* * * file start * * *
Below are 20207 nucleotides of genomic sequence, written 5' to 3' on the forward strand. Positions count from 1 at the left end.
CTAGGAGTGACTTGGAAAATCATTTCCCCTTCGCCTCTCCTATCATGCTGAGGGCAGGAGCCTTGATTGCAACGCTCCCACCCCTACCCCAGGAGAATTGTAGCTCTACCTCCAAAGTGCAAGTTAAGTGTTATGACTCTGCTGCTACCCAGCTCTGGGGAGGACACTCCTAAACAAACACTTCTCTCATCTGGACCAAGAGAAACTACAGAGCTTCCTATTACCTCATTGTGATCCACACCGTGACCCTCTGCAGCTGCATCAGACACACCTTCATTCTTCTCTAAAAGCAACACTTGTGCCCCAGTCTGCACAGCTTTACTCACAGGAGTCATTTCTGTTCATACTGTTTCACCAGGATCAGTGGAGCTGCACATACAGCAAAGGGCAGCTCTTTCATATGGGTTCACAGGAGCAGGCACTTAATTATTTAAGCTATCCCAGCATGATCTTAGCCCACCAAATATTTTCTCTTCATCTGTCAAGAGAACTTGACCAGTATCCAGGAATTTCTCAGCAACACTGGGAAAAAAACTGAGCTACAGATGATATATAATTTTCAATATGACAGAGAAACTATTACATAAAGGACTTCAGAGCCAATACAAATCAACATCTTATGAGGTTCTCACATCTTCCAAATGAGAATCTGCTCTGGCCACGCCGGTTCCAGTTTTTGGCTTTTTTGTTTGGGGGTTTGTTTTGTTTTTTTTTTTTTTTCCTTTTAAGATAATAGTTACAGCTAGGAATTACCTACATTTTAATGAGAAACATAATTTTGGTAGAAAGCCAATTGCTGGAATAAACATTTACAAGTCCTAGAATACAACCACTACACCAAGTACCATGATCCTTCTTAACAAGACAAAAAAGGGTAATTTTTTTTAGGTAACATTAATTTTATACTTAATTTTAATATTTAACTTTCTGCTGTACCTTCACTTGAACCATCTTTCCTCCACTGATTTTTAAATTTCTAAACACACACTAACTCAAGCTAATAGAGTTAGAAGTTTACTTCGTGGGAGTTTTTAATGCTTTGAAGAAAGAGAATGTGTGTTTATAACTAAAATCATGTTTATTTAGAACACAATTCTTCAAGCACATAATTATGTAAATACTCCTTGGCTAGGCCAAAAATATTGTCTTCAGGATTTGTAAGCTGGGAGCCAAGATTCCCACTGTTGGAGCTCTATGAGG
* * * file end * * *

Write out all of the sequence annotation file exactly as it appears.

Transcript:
Below are 20207 nucleotides of genomic sequence, written 5' to 3' on the forward strand. Positions count from 1 at the left end.
CTAGGAGTGACTTGGAAAATCATTTCCCCTTCGCCTCTCCTATCATGCTGAGGGCAGGAGCCTTGATTGCAACGCTCCCACCCCTACCCCAGGAGAATTGTAGCTCTACCTCCAAAGTGCAAGTTAAGTGTTATGACTCTGCTGCTACCCAGCTCTGGGGAGGACACTCCTAAACAAACACTTCTCTCATCTGGACCAAGAGAAACTACAGAGCTTCCTATTACCTCATTGTGATCCACACCGTGACCCTCTGCAGCTGCATCAGACACACCTTCATTCTTCTCTAAAAGCAACACTTGTGCCCCAGTCTGCACAGCTTTACTCACAGGAGTCATTTCTGTTCATACTGTTTCACCAGGATCAGTGGAGCTGCACATACAGCAAAGGGCAGCTCTTTCATATGGGTTCACAGGAGCAGGCACTTAATTATTTAAGCTATCCCAGCATGATCTTAGCCCACCAAATATTTTCTCTTCATCTGTCAAGAGAACTTGACCAGTATCCAGGAATTTCTCAGCAACACTGGGAAAAAAACTGAGCTACAGATGATATATAATTTTCAATATGACAGAGAAACTATTACATAAAGGACTTCAGAGCCAATACAAATCAACATCTTATGAGGTTCTCACATCTTCCAAATGAGAATCTGCTCTGGCCACGCCGGTTCCAGTTTTTGGCTTTTTTGTTTGGGGGTTTGTTTTGTTTTTTTTTTTTTTTCCTTTTAAGATAATAGTTACAGCTAGGAATTACCTACATTTTAATGAGAAACATAATTTTGGTAGAAAGCCAATTGCTGGAATAAACATTTACAAGTCCTAGAATACAACCACTACACCAAGTACCATGATCCTTCTTAACAAGACAAAAAAGGGTAATTTTTTTTAGGTAACATTAATTTTATACTTAATTTTAATATTTAACTTTCTGCTGTACCTTCACTTGAACCATCTTTCCTCCACTGATTTTTAAATTTCTAAACACACACTAACTCAAGCTAATAGAGTTAGAAGTTTACTTCGTGGGAGTTTTTAATGCTTTGAAGAAAGAGAATGTGTGTTTATAACTAAAATCATGTTTATTTAGAACACAATTCTTCAAGCACATAATTATGTAAATACTCCTTGGCTAGGCCAAAAATATTGTCTTCAGGATTTGTAAGCTGGGAGCCAAGATTCCCACTGTTGGAGCTCTATGAGG